Virtualizing FPGAs in the Cloud

Session: Virtualized acceleration--Don't keep it real!

Authors: Yue Zha (University of Pennsylvania); Jing Li (University of Pennsylvania)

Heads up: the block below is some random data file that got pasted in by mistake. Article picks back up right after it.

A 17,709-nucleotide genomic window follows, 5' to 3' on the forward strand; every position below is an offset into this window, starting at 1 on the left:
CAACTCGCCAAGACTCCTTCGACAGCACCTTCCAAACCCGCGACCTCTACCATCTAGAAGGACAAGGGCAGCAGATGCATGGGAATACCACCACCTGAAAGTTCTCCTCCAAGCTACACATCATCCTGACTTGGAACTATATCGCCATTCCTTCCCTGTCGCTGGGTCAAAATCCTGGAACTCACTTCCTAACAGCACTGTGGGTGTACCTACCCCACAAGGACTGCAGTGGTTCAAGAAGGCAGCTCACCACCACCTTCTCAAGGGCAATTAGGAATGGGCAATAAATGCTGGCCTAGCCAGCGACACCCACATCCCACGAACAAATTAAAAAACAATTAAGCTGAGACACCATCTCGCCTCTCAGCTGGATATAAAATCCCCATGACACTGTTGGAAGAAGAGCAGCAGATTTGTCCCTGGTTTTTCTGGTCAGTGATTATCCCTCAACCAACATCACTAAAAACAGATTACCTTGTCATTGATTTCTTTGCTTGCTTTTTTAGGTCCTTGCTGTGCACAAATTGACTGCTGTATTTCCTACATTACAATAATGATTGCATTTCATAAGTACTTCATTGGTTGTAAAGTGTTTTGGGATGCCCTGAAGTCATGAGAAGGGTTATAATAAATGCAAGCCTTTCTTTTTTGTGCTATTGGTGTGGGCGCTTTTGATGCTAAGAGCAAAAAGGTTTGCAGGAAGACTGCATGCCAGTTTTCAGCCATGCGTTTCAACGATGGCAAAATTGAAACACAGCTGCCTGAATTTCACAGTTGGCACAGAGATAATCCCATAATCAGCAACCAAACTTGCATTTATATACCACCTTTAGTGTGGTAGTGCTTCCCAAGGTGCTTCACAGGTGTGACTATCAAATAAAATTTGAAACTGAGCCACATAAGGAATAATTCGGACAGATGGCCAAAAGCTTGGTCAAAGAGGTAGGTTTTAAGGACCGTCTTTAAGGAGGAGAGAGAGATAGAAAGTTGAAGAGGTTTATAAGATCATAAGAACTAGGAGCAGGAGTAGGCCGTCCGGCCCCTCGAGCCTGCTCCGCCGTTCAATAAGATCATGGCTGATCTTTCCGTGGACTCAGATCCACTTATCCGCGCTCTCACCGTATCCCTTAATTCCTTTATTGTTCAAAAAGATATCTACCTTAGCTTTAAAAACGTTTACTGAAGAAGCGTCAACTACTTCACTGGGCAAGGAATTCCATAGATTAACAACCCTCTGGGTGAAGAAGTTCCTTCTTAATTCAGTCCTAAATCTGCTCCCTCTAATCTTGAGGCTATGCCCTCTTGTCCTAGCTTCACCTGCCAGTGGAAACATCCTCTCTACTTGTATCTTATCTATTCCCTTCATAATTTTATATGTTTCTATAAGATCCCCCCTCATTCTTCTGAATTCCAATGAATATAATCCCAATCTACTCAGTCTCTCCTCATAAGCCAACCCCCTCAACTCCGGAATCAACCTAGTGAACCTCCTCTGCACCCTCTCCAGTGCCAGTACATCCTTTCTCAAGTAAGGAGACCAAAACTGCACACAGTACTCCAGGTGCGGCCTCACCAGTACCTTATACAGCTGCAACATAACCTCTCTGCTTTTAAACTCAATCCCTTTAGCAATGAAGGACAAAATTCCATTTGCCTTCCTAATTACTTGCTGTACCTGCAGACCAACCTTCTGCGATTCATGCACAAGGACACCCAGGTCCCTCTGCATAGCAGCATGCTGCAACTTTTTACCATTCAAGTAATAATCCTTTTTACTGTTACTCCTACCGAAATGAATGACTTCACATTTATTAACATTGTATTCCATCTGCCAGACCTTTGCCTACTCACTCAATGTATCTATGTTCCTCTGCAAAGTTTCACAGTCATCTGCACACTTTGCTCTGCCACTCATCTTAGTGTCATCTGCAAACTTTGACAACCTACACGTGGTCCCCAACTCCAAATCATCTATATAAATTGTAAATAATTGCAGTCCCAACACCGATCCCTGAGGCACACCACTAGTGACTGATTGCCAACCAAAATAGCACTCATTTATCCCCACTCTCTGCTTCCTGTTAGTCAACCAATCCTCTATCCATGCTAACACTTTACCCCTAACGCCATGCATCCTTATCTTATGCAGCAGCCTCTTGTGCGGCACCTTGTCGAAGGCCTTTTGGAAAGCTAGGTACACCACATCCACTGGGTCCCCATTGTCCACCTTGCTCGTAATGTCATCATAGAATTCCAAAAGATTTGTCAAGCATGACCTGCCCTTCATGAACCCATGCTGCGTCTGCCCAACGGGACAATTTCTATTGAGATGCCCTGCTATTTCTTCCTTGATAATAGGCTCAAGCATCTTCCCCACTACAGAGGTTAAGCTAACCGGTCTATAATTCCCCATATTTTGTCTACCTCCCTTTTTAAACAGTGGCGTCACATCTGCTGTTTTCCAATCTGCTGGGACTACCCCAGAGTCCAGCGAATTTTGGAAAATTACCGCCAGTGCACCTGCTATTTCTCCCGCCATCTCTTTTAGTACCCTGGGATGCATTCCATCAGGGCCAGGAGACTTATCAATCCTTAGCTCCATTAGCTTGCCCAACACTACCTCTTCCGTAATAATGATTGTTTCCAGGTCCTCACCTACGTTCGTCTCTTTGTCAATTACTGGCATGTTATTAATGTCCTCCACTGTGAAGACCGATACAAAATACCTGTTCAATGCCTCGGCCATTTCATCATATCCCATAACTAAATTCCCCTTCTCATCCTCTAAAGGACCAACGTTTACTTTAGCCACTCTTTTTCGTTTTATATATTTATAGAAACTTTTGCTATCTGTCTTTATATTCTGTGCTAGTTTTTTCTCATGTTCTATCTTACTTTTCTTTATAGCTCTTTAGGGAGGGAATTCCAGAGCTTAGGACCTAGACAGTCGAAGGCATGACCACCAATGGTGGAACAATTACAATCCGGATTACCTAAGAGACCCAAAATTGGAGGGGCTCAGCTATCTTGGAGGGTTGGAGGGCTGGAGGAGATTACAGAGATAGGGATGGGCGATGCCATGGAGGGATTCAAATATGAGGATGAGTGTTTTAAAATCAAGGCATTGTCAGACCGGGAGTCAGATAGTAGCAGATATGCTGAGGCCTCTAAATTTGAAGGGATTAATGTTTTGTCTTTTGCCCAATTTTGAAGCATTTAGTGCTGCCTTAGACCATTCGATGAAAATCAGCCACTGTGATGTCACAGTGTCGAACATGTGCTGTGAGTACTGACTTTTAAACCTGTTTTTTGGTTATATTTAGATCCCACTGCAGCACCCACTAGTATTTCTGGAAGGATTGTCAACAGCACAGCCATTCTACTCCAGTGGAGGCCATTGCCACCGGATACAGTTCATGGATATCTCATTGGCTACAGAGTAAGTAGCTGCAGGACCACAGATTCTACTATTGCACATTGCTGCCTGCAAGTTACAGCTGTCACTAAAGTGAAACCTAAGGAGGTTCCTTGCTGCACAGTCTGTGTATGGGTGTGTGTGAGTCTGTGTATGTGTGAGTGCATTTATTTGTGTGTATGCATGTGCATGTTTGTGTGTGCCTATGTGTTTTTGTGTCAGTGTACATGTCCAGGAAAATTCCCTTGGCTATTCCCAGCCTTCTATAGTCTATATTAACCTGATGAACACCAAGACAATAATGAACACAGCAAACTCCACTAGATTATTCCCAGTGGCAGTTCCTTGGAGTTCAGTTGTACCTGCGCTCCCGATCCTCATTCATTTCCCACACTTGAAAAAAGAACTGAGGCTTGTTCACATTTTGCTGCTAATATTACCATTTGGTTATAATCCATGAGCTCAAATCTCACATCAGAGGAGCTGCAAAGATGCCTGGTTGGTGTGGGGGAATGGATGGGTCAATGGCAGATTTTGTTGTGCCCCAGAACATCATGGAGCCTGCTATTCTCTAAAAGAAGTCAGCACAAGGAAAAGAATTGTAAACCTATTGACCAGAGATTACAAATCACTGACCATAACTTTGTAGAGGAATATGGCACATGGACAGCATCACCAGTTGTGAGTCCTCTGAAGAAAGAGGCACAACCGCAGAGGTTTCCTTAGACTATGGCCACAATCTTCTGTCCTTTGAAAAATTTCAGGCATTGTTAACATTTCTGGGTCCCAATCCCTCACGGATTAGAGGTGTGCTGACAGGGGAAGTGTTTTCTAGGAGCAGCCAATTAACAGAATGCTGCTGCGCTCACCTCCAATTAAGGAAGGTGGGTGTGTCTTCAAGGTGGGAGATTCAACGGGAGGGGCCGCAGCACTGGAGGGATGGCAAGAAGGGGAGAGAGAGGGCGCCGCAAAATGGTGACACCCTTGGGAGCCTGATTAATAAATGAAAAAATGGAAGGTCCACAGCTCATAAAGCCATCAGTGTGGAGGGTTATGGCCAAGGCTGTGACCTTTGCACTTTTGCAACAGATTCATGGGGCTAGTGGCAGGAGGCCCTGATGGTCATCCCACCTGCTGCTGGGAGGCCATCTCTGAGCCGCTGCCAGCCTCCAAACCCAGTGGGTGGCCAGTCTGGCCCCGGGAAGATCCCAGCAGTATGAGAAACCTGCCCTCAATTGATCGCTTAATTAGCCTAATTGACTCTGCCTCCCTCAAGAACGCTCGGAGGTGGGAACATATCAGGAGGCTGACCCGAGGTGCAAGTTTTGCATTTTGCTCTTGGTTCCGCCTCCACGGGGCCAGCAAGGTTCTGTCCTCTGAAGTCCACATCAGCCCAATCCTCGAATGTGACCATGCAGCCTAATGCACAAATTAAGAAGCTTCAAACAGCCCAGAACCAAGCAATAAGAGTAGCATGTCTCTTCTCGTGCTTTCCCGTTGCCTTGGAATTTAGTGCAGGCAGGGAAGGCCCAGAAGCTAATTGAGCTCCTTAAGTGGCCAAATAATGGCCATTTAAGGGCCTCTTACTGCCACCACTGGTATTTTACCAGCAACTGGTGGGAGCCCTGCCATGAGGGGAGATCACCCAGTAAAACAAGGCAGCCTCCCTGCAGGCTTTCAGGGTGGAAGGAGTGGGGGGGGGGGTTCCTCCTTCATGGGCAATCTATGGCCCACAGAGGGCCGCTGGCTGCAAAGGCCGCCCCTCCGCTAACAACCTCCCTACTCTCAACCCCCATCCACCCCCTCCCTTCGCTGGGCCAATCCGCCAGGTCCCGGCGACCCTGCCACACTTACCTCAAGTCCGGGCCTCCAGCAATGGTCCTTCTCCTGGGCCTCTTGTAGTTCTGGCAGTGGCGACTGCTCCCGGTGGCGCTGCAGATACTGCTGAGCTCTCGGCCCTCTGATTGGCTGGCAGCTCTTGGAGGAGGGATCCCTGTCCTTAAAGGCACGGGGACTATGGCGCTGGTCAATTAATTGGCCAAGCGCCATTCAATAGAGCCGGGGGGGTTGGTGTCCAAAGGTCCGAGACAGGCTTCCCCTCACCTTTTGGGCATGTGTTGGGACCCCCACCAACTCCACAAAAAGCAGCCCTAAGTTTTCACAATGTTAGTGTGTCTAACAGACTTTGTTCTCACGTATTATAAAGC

Field-Programmable Gate Arrays (FPGAs) have been integrated into the cloud infrastructure to enhance its computing performance by supporting on-demand acceleration. However, system support for FPGAs in the context of the cloud environment is still in its infancy with two major limitations, i.e., the inefficient runtime management due to the tight coupling between compilation and resource allocation, and the high programming complexity when exploiting scale-out acceleration. The root cause is that FPGA resources are not virtualized. In this paper, we propose a full-stack solution, namely ViTAL, to address the aforementioned limitations by virtualizing FPGA resources. Specifically, ViTAL provides a homogeneous abstraction to decouple the compilation and resource allocation. Applications are offline compiled onto the abstraction, while the resource allocation is dynamically determined at runtime. Enabled by a latency-insensitive communication interface, applications can be mapped flexibly onto either one FPGA or multiple FPGAs to maximize the resource utilization and the aggregated system throughput. Meanwhile, ViTAL creates an illusion of a single and large FPGA to users, thereby reducing the programming complexity and supporting scale-out acceleration. Moreover, ViTAL also provides virtualization support for peripheral components (e.g., on-board DRAM and Ethernet), as well as protection and isolation support to ensure a secure execution in the multi-user cloud environment. We evaluate ViTAL on a real system - an FPGA cluster composed of the latest Xilinx UltraScale+ FPGAs (XCVU37P). The results show that, compared with the existing management method, ViTAL enables fine-grained resource sharing and reduces the response time by 82% on average (improving Quality-of-Service) with a marginal virtualization overhead. Moreover, ViTAL also reduces the response time by 25% compared to AmorphOS (operating in high-throughput mode), a recently proposed FPGA virtualization method.